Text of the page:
Saturday, 30 June 2007

One more step......

Madison Square Gardens and the Flatiron building, New York. The first triangular shaped, iron framed building in NY. Quite amazing.
Went into Glasgow today to meet a friend, and traveled by train. I love traveling by trains, looking out the window, seeing little surprises , like the deer eating some leaves off a bush on a precarious slope by the side of the tracks. I like the steady rhythm, as it passes through towns and countryside, and I like hearing the familiar names of the various stops .
Took along my knitting, just some plain old garter stitch, but the familiarity and rhythm felt comfortable, reassuring .
Then I got to thinking about all the people I knew who knitted, like my Gran. Whenever she was knitting something for us (not very often I hasten to add, she was like me, a bit slow!), she would tell us she was knitting for a little girl. There would then follow a story of epic proportions as I asked questions. What was she called ? Diane , What age was she ? only 6, but very small as there wasn't much food in her house. Why was Gran knitting for her ? Her mummy asked cos she couldn't knit, and needed something to keep her warm. It would always be such a melodramatic, pathetic story, that we would be feeling so bad about this wee girl, who didn't even exist (it was probably Gran recalling from HER childhood!)
Then there was my aunt and her gorgeous aran sweaters - always the aran sweaters, so by the time I was 5 years old, I was a bit "oh no , another aran sweater!" .
On Saturdays, it was a treat to visit the Fabric or Yarn shops, I loved flicking through all the patterns, looking at all the fabrics or yarns, and joy! if something was chosen to be made for me! Or if I was allowed to make something myself . My aunt taught me how to sew and knit (oh , and make a cup of tea for her from scratch! ) when I was 5, along with my Gran! It made me feel very important and grown-up .
And when they knitted or made something for me, I was clothed in love .
There were lots of people I knew who could knit beautifully , it was taken for granted in a way, nobody was paid for it, people were frequently asked to knit things, and very little thanks was given. Recently, shopping in a few yarn stores, the owners said they knitted items and only charged for the yarn, as people found it expensive ! One lady had knitted items, then the person who asked for them decided they didn't want them ! This made me so angry, and sad.
Sometimes the crafters , were their own worst enemies - my mother and Gran were often saying "I'm not paying that, I could make it myself!" , which, no doubt they could, but what about praise for the item someone else had made, and the service they were providing for others who couldn't "make it themselves".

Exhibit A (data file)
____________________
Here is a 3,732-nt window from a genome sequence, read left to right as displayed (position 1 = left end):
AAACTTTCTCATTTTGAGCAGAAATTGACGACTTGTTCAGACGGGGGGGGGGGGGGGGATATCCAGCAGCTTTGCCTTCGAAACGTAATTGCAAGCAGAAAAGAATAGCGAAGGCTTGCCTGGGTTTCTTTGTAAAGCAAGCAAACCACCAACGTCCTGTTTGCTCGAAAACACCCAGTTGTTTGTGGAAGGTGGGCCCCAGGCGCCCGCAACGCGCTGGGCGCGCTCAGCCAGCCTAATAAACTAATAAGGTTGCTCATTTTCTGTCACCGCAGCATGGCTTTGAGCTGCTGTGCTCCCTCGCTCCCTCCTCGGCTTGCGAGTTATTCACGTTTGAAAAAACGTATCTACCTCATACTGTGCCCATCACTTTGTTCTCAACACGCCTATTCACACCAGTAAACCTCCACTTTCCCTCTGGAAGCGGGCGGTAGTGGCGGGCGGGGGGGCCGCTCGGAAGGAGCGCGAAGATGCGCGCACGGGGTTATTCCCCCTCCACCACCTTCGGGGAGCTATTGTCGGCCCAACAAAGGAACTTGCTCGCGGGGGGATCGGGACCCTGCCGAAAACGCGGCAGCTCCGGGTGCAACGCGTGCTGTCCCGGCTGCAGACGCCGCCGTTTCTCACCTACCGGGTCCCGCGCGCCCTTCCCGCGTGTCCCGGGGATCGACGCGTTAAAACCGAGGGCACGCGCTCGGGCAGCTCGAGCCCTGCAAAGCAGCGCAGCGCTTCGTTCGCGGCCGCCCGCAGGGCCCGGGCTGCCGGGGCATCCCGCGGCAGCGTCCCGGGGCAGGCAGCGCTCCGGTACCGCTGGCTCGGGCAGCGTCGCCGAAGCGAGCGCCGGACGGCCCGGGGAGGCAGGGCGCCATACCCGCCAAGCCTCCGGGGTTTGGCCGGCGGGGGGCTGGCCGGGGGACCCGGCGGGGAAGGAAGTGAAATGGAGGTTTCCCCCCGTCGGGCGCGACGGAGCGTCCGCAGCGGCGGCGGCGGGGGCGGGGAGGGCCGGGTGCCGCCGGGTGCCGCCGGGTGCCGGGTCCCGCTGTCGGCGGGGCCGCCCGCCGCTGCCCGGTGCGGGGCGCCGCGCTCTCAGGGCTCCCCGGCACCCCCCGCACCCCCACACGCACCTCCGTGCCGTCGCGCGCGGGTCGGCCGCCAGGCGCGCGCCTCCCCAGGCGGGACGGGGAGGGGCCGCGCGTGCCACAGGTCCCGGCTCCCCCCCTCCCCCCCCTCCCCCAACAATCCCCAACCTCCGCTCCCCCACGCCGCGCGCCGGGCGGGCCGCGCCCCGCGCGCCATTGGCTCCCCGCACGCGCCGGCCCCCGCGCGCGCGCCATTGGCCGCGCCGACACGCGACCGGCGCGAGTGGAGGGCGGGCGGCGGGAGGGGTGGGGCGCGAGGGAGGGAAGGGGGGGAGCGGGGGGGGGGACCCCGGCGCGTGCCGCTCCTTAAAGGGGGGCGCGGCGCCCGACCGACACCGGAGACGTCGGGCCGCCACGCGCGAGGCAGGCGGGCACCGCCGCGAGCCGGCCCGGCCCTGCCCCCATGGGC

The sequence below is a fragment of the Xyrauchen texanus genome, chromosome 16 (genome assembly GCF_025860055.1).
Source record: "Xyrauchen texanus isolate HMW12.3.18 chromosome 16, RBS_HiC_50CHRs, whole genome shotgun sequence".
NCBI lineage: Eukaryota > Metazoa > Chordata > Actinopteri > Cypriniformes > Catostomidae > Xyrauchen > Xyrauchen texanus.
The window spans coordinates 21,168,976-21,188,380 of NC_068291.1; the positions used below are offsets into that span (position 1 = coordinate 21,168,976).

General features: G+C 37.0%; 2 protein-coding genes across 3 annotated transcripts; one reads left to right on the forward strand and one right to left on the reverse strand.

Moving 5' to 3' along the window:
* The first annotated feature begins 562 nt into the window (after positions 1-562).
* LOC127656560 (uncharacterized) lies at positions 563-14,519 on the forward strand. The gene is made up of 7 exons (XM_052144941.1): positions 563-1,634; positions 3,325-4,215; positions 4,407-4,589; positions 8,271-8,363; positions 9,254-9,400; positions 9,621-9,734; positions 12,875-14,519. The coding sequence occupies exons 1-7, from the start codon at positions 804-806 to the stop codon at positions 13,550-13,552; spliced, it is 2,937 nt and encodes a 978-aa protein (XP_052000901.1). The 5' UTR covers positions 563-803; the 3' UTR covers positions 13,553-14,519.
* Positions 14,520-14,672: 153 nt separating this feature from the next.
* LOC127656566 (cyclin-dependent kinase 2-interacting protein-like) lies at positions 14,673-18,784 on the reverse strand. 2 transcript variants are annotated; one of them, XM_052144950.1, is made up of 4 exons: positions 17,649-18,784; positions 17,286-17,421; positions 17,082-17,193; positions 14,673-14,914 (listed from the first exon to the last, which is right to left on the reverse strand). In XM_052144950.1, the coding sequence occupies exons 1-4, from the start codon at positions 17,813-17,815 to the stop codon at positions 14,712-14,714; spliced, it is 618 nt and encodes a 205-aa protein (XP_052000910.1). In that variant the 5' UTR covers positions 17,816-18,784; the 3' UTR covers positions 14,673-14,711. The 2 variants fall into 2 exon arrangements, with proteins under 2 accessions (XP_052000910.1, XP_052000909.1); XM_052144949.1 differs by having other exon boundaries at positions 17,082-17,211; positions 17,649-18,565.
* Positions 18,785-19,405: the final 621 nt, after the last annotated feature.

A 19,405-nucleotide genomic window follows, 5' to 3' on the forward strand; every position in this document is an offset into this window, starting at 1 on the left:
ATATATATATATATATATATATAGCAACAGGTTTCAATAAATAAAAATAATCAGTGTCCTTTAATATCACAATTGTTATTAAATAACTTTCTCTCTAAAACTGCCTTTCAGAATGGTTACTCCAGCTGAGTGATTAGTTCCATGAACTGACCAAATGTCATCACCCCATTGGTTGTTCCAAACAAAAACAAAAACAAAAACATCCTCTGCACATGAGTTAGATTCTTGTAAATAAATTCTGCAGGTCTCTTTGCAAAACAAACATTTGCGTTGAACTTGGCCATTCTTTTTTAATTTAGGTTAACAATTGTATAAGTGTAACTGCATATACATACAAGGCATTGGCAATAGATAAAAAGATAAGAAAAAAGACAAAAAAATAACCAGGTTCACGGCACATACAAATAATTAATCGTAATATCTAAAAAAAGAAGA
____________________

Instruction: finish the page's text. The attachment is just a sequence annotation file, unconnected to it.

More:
Which is why I love my knitting groups, where everyone shares, learns from each other , and praises each others FO's. I've met so many talented , generous people and one of these days, I'm gonna name and proclaim!
So to Knitters past and present, I just want to say "Thank You!" ( and to sewers, crafters etc....)
On the comments : - Thanks Tash, I didn't notice that the Organic cotton clothing in New Look has no affiliation to a certified organic body, its certainly food for thought. I may try and contact New Look after my holiday to see if they have any further information about this . I compared the "feel " of the organic T-shirts to the non-organic ones, and they do "feel" better, but thats not to say they haven't been made in a sweatshop . It certainly isn't easy being green !


tash said...

What a lovely post - it's really interesting to find out about knitting heritage, knitters past and present, and why they knitted. I remember my grandmother knitting, she always knitted, my mother did the same too - various things, some for me some for herself, and I'm told that my great-grandmother did the same too. I like the female connection, old and new alike, sharing common ground.

p.s. I didn't think about the organic certification until I looked at the label and saw no stamp from any regulatory body at all. This confused me, as to be organic in every other sphere it does have to be regulated. However, having said that, there is a website which does go into great detail about who controls organic clothing production and the names of companies who do this. Apparently the Soil Association do now cover fabric as well as food, where they previously didn't. I had a look on the New Look website but found nothing about their organic range - it was an awful website!

heather said...

I have lots of family memories too of crafty things going on - my mum was a great knitter, Grandma was all about the crochet (how many anti-macassars did one woman need ??) and my Great Aunt was fabulous seamstress - so I was very spoilt both in terms of what was made for me and in what I had the chance to learn :0) I just hope I can pass a little of it on to my girls ...